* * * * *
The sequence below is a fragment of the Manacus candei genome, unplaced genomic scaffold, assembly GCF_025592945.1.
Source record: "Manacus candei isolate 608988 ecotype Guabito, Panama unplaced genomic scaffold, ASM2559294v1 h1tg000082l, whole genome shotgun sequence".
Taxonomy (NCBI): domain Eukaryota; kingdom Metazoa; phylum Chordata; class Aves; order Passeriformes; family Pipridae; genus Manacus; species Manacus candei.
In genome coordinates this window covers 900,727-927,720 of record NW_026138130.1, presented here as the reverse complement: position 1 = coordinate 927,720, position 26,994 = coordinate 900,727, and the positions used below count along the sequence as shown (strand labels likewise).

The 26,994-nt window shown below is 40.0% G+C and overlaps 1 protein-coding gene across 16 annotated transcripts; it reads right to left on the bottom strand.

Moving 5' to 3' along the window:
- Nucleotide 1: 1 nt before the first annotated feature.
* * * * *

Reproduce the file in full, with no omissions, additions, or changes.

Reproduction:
The sequence below is a fragment of the Manacus candei genome, unplaced genomic scaffold, assembly GCF_025592945.1.
Source record: "Manacus candei isolate 608988 ecotype Guabito, Panama unplaced genomic scaffold, ASM2559294v1 h1tg000082l, whole genome shotgun sequence".
Taxonomy (NCBI): domain Eukaryota; kingdom Metazoa; phylum Chordata; class Aves; order Passeriformes; family Pipridae; genus Manacus; species Manacus candei.
In genome coordinates this window covers 900,727-927,720 of record NW_026138130.1, presented here as the reverse complement: position 1 = coordinate 927,720, position 26,994 = coordinate 900,727, and the positions used below count along the sequence as shown (strand labels likewise).

The 26,994-nt window shown below is 40.0% G+C and overlaps 1 protein-coding gene across 16 annotated transcripts; it reads right to left on the bottom strand.

Moving 5' to 3' along the window:
- Nucleotide 1: 1 nt before the first annotated feature.